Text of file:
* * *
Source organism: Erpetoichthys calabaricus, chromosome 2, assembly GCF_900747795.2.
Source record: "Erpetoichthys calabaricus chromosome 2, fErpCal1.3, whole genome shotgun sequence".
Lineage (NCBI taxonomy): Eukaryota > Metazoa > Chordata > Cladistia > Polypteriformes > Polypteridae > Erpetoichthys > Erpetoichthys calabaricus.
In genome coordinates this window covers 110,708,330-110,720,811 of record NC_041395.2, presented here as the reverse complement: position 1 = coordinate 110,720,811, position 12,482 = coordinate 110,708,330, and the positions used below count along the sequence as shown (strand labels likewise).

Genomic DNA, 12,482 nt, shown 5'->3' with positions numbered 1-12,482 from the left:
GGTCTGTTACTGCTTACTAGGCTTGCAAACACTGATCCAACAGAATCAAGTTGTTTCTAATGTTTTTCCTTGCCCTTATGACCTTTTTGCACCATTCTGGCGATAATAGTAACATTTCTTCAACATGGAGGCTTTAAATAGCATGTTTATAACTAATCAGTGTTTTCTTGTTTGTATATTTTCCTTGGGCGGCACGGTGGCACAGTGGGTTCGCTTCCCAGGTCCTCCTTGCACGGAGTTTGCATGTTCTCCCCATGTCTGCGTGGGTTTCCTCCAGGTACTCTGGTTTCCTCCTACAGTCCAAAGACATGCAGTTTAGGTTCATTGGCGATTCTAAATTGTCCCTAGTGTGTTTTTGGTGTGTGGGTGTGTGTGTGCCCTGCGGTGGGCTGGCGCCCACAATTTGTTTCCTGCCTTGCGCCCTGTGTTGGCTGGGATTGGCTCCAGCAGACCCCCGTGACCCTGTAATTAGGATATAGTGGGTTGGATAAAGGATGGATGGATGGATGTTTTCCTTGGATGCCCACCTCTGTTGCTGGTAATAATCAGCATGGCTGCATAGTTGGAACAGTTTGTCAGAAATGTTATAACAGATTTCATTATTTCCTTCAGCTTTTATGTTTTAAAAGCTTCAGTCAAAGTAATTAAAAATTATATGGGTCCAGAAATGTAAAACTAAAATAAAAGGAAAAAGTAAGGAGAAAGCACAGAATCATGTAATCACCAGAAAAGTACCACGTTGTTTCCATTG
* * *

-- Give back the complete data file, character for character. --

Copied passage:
Source organism: Erpetoichthys calabaricus, chromosome 2, assembly GCF_900747795.2.
Source record: "Erpetoichthys calabaricus chromosome 2, fErpCal1.3, whole genome shotgun sequence".
Lineage (NCBI taxonomy): Eukaryota > Metazoa > Chordata > Cladistia > Polypteriformes > Polypteridae > Erpetoichthys > Erpetoichthys calabaricus.
In genome coordinates this window covers 110,708,330-110,720,811 of record NC_041395.2, presented here as the reverse complement: position 1 = coordinate 110,720,811, position 12,482 = coordinate 110,708,330, and the positions used below count along the sequence as shown (strand labels likewise).

Genomic DNA, 12,482 nt, shown 5'->3' with positions numbered 1-12,482 from the left:
GGTCTGTTACTGCTTACTAGGCTTGCAAACACTGATCCAACAGAATCAAGTTGTTTCTAATGTTTTTCCTTGCCCTTATGACCTTTTTGCACCATTCTGGCGATAATAGTAACATTTCTTCAACATGGAGGCTTTAAATAGCATGTTTATAACTAATCAGTGTTTTCTTGTTTGTATATTTTCCTTGGGCGGCACGGTGGCACAGTGGGTTCGCTTCCCAGGTCCTCCTTGCACGGAGTTTGCATGTTCTCCCCATGTCTGCGTGGGTTTCCTCCAGGTACTCTGGTTTCCTCCTACAGTCCAAAGACATGCAGTTTAGGTTCATTGGCGATTCTAAATTGTCCCTAGTGTGTTTTTGGTGTGTGGGTGTGTGTGTGCCCTGCGGTGGGCTGGCGCCCACAATTTGTTTCCTGCCTTGCGCCCTGTGTTGGCTGGGATTGGCTCCAGCAGACCCCCGTGACCCTGTAATTAGGATATAGTGGGTTGGATAAAGGATGGATGGATGGATGTTTTCCTTGGATGCCCACCTCTGTTGCTGGTAATAATCAGCATGGCTGCATAGTTGGAACAGTTTGTCAGAAATGTTATAACAGATTTCATTATTTCCTTCAGCTTTTATGTTTTAAAAGCTTCAGTCAAAGTAATTAAAAATTATATGGGTCCAGAAATGTAAAACTAAAATAAAAGGAAAAAGTAAGGAGAAAGCACAGAATCATGTAATCACCAGAAAAGTACCACGTTGTTTCCATTG